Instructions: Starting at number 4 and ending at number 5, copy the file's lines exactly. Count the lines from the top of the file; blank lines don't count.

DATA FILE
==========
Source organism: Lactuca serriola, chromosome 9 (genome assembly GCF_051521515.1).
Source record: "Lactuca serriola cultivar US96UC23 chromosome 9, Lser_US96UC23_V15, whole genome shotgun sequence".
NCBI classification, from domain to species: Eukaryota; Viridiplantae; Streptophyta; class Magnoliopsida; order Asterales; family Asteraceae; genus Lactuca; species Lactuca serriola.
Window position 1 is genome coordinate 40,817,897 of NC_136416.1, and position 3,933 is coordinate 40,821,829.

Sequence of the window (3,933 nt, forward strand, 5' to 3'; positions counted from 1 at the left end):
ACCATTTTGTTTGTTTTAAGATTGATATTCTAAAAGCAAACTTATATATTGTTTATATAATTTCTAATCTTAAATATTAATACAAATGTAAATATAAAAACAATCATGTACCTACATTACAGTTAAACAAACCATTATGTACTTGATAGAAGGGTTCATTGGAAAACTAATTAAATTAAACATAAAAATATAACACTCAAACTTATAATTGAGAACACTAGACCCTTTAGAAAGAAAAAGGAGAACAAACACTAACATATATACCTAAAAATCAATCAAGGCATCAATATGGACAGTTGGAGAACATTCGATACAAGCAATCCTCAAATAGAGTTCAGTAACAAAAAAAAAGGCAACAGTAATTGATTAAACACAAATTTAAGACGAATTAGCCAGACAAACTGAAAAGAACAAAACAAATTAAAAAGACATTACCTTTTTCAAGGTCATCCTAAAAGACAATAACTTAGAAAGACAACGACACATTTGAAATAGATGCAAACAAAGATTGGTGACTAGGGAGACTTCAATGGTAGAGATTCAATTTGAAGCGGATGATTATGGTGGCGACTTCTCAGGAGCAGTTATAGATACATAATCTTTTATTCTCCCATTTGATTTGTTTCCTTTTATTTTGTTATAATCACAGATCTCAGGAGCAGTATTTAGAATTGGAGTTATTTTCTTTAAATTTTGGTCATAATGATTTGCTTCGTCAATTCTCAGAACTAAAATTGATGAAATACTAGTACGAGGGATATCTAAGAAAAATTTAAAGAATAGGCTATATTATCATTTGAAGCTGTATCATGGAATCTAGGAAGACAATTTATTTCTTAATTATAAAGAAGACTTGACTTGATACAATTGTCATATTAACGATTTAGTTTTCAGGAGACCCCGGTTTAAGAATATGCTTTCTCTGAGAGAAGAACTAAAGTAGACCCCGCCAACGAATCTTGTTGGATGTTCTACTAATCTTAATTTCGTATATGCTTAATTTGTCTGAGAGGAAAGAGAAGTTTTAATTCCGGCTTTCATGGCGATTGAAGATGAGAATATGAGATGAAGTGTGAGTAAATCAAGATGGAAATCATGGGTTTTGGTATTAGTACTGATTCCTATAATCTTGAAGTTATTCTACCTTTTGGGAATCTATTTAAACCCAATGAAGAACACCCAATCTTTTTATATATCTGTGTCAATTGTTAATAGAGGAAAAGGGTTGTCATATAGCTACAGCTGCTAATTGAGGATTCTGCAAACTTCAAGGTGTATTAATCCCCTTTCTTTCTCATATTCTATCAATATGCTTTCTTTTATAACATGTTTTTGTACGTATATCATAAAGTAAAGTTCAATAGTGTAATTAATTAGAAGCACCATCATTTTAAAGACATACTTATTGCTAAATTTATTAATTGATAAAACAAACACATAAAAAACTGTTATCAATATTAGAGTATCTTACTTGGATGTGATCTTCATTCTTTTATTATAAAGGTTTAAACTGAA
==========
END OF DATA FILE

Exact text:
Window position 1 is genome coordinate 40,817,897 of NC_136416.1, and position 3,933 is coordinate 40,821,829.

Sequence of the window (3,933 nt, forward strand, 5' to 3'; positions counted from 1 at the left end):